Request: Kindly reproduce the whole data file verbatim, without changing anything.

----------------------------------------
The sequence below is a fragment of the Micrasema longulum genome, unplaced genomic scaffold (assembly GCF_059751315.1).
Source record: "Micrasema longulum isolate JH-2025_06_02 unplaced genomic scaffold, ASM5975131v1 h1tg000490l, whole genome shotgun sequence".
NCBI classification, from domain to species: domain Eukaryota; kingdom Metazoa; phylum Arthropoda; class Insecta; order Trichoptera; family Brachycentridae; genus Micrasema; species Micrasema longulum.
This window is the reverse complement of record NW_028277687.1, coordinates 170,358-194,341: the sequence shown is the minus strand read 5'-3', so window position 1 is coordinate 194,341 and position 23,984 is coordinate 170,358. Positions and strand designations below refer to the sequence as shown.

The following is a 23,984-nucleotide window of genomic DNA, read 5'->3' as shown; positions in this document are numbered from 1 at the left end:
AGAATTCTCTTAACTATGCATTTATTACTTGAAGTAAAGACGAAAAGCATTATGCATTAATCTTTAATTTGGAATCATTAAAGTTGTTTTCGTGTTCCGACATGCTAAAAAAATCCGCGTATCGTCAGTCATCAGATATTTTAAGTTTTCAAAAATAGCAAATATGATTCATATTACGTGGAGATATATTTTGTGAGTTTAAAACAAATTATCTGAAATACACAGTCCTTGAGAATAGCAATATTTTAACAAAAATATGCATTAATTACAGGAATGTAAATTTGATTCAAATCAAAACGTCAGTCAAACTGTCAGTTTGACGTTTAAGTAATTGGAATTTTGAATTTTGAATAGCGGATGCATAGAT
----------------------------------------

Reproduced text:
The sequence below is a fragment of the Micrasema longulum genome, unplaced genomic scaffold (assembly GCF_059751315.1).
Source record: "Micrasema longulum isolate JH-2025_06_02 unplaced genomic scaffold, ASM5975131v1 h1tg000490l, whole genome shotgun sequence".
NCBI classification, from domain to species: domain Eukaryota; kingdom Metazoa; phylum Arthropoda; class Insecta; order Trichoptera; family Brachycentridae; genus Micrasema; species Micrasema longulum.
This window is the reverse complement of record NW_028277687.1, coordinates 170,358-194,341: the sequence shown is the minus strand read 5'-3', so window position 1 is coordinate 194,341 and position 23,984 is coordinate 170,358. Positions and strand designations below refer to the sequence as shown.

The following is a 23,984-nucleotide window of genomic DNA, read 5'->3' as shown; positions in this document are numbered from 1 at the left end:
AGAATTCTCTTAACTATGCATTTATTACTTGAAGTAAAGACGAAAAGCATTATGCATTAATCTTTAATTTGGAATCATTAAAGTTGTTTTCGTGTTCCGACATGCTAAAAAAATCCGCGTATCGTCAGTCATCAGATATTTTAAGTTTTCAAAAATAGCAAATATGATTCATATTACGTGGAGATATATTTTGTGAGTTTAAAACAAATTATCTGAAATACACAGTCCTTGAGAATAGCAATATTTTAACAAAAATATGCATTAATTACAGGAATGTAAATTTGATTCAAATCAAAACGTCAGTCAAACTGTCAGTTTGACGTTTAAGTAATTGGAATTTTGAATTTTGAATAGCGGATGCATAGAT